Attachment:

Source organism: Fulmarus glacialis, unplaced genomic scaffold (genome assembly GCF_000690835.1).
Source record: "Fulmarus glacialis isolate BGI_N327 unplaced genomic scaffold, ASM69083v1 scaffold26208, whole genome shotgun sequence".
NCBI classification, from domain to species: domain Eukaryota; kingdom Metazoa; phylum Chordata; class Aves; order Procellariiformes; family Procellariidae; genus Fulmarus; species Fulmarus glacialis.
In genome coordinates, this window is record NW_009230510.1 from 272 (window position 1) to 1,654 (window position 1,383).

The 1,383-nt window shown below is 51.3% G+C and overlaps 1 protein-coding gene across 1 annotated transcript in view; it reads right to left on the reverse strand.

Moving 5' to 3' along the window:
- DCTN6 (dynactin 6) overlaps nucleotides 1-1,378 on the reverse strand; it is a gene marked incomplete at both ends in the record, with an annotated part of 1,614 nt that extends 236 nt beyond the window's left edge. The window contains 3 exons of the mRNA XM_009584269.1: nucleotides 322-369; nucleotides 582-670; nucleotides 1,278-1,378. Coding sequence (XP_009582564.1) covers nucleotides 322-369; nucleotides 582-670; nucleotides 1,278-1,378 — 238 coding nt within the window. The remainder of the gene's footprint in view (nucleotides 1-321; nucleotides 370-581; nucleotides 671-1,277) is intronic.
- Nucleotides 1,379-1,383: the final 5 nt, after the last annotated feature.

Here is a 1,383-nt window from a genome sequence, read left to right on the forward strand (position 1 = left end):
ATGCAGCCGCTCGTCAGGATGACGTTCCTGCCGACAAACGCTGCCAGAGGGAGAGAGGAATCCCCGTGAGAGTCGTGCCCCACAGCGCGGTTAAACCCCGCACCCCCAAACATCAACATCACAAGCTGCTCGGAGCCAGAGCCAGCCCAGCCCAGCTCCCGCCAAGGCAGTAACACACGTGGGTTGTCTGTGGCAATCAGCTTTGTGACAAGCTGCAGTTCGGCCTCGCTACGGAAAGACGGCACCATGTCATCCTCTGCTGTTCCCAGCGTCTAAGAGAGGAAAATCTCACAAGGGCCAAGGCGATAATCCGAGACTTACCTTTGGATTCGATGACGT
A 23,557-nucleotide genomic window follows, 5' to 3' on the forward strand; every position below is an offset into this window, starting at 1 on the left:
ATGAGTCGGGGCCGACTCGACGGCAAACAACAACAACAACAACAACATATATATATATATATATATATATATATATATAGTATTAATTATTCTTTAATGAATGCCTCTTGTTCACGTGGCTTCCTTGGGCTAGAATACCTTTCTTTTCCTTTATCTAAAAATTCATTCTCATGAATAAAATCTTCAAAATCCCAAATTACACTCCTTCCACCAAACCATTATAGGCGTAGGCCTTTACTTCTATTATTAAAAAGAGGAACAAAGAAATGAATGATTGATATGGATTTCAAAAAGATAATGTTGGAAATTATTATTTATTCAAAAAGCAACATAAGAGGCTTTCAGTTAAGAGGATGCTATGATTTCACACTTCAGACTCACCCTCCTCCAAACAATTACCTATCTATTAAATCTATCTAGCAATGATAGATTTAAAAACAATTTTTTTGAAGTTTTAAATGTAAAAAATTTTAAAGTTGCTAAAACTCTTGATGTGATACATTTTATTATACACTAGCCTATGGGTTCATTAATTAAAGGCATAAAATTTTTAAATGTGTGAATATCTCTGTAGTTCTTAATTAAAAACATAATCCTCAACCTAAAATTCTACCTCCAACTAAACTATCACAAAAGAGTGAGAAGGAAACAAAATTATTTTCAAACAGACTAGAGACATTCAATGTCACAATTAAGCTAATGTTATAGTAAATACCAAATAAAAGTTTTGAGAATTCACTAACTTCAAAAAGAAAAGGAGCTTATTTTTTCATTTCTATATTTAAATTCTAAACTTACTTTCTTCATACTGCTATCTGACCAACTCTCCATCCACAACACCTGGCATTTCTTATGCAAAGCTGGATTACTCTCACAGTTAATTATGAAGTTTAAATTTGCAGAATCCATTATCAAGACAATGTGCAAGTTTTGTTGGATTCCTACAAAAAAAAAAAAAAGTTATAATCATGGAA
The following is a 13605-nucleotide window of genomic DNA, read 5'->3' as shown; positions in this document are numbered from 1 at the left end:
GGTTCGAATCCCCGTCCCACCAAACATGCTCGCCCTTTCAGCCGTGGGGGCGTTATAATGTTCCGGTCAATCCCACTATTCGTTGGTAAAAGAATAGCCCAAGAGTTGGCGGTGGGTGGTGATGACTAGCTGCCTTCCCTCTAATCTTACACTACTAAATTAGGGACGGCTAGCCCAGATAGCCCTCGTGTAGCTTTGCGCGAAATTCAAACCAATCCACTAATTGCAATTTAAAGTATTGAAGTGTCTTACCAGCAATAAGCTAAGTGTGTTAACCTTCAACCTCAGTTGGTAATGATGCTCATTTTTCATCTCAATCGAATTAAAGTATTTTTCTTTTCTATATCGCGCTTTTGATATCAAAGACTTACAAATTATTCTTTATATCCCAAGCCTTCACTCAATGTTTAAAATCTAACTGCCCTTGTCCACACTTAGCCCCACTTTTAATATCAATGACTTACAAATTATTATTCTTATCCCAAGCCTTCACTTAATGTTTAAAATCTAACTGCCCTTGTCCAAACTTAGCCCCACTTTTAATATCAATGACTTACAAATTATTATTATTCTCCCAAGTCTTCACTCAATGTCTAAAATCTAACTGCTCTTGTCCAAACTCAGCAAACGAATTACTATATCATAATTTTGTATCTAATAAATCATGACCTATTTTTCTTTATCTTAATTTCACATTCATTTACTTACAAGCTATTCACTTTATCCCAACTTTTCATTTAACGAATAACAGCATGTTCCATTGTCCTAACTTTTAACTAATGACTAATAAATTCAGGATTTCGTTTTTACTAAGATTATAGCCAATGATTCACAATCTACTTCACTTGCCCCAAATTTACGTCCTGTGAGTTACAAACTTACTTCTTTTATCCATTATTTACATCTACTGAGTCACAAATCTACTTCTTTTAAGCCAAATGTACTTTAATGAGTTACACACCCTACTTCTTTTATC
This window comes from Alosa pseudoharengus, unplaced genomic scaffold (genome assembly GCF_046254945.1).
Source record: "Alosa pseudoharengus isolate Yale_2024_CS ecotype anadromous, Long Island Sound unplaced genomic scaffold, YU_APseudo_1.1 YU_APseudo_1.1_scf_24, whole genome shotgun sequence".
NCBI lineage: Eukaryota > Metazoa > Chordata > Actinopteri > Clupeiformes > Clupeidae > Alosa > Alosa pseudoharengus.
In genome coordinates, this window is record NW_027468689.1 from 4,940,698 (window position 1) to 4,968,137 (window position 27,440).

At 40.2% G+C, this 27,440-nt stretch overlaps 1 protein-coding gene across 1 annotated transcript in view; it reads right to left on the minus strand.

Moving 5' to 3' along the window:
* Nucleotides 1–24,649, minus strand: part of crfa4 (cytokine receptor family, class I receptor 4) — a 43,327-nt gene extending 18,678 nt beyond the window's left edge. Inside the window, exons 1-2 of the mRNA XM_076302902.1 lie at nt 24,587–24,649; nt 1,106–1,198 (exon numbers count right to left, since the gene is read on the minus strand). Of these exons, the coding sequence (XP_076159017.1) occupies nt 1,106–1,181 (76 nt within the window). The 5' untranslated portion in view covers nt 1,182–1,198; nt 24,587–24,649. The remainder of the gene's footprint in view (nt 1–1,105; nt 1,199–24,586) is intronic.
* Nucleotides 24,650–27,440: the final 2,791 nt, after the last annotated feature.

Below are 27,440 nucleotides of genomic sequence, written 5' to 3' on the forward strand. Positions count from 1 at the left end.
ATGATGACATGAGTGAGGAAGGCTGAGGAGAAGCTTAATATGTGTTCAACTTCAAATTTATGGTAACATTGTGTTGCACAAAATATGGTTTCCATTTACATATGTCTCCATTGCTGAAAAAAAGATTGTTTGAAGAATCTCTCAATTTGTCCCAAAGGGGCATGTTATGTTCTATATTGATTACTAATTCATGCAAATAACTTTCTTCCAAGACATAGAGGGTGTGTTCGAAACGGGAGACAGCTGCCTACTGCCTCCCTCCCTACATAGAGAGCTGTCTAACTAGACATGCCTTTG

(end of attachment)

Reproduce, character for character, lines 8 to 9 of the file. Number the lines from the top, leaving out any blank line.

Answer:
- Nucleotides 1,379-1,383: the final 5 nt, after the last annotated feature.

Here is a 1,383-nt window from a genome sequence, read left to right on the forward strand (position 1 = left end):